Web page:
We have now taken an important step in this direction. Agreement has been reached among ten of the major industrial countries to lend to the Fund specified amounts of their currencies when necessary to cope with or forestall pressures which may impair the international monetary system. These stand-by facilities of $6 billion will be a major defense against international monetary speculation and will powerfully reinforce the effectiveness of the Fund. They will provide resources to make our drawing rights in the Fund effective, should we need to use them. Moreover, the U.S. stand-by commitment of $2 billion will augment the resources potentially available through the Fund to other participants in the agreement, when our balance of payments and reserve positions are strong. I shall shortly submit a request to Congress for appropriate enabling legislation.
Prices and Wages
Prices and production need not travel together. A number of foreign countries have experienced both rapid growth and stable prices in recent years. We ourselves, in 1961, enjoyed a stable price level during a brisk economic recovery.
While rising prices will not necessarily accompany the expansion we expect in 1962, neither can we rely on chance to keep our price level stable. Creeping inflation in the years 1955-57 weakened our international competitive position. We cannot afford to allow a repetition of that experience.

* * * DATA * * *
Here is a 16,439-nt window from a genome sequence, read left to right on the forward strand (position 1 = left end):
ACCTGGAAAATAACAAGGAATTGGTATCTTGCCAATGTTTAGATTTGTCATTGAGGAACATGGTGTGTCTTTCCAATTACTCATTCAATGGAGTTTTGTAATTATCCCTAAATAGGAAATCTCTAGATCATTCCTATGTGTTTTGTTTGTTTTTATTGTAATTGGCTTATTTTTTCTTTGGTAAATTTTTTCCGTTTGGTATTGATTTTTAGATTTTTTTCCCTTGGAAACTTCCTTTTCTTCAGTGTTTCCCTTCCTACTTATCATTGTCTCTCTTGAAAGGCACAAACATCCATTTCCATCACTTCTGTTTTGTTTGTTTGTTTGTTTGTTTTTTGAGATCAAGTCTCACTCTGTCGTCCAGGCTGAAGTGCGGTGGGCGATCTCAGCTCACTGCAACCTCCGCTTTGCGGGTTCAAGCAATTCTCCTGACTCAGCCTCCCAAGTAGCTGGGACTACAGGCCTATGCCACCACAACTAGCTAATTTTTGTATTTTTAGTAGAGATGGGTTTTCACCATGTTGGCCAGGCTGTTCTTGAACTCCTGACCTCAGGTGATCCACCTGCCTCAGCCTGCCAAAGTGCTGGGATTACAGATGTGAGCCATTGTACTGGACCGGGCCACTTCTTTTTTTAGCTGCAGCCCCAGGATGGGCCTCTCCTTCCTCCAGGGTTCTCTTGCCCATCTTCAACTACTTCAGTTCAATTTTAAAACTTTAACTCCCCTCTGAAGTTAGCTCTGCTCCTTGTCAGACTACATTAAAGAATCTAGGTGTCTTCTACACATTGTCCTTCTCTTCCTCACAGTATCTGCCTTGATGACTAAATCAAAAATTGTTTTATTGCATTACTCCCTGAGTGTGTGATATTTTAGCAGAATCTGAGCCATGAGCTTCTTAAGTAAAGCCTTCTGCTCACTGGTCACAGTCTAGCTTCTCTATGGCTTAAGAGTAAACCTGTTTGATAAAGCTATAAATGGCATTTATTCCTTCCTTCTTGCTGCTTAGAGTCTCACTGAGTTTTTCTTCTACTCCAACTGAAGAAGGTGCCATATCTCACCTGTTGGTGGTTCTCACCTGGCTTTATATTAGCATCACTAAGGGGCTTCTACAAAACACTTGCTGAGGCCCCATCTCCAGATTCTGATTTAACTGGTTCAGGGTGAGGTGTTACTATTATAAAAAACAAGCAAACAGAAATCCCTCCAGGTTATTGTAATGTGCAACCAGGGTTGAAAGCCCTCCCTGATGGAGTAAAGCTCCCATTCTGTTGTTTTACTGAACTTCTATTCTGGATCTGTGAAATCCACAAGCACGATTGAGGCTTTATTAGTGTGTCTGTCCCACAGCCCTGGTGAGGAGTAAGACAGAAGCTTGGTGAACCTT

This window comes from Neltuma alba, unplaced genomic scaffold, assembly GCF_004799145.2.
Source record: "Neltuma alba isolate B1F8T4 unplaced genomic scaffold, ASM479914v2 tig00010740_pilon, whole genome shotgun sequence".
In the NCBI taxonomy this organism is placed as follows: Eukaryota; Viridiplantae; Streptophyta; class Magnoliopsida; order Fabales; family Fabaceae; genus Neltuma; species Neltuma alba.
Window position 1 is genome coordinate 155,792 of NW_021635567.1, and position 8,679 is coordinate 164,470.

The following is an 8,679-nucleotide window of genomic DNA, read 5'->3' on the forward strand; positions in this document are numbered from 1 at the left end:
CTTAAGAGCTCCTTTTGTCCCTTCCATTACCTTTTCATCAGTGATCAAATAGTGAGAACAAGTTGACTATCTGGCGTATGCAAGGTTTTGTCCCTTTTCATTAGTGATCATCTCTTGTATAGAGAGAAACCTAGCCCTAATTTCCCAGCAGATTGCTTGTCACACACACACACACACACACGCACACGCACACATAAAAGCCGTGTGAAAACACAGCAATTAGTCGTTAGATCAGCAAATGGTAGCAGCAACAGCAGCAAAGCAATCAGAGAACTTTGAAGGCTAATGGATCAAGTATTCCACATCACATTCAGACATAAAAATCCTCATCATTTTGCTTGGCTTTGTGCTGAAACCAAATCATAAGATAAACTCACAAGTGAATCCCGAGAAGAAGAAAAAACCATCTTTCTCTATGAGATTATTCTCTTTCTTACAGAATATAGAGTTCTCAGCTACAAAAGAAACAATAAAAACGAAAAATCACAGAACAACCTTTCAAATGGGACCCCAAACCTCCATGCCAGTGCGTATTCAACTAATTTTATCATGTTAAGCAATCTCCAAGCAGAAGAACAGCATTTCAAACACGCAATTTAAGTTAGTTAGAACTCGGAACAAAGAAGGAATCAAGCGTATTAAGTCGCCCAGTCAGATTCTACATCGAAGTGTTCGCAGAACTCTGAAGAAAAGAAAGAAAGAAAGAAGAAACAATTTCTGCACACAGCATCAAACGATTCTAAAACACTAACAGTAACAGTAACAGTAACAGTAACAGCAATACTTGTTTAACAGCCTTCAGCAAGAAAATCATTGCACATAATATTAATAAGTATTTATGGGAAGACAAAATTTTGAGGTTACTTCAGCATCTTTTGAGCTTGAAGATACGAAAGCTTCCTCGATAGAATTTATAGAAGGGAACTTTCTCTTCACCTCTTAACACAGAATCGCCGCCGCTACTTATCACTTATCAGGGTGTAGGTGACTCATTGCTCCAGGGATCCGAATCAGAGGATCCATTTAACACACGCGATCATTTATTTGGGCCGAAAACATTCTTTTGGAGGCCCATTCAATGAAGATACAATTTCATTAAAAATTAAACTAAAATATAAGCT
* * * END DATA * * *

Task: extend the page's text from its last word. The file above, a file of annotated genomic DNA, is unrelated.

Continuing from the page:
We do not foresee in 1962 a level of demand for goods and services which will strain the economy's capacity to produce. Neither is it likely that many industries will find themselves pressing against their capacity ceilings. Inflationary pressures from these sources should not be a problem.
But in those sectors where both companies and unions possess substantial market power, the interplay of price and wage decisions could set off a movement toward a higher price level. If this were to occur, the whole Nation would be the victim.
I do not believe that American business or labor will allow this to happen. All of us have learned a great deal from the economic events of the past 15 years. Among both businessmen and workers, there is growing recognition that the road to higher real profits and higher real wages is the road of increased productivity. When better plant and equipment enable the labor force to produce more in the same number of hours, there is more to share among all the contributors to the productive process--and this can happen with no increase in prices. Gains achieved in this manner endure, while gains achieved in one turn of the price-wage spiral vanish on the next. The Nation must rely on the good sense and public spirit of our business and labor leaders to hold the line on the price level in 1962. If labor leaders in our major industries will accept the productivity benchmark as a guide to wage objectives, and if management in these industries will practice equivalent restraint in their price decisions, the year ahead will be a brilliant chapter in the record of the responsible exercise of freedom.
MEASURES FOR A STRONGER ECONOMY
The final section of my Report is a summary of my recommendations for legislative action (1) to strengthen our defenses against recession, (2) to strengthen our financial system, (3) to strengthen our manpower base, and (4) to strengthen our tax system.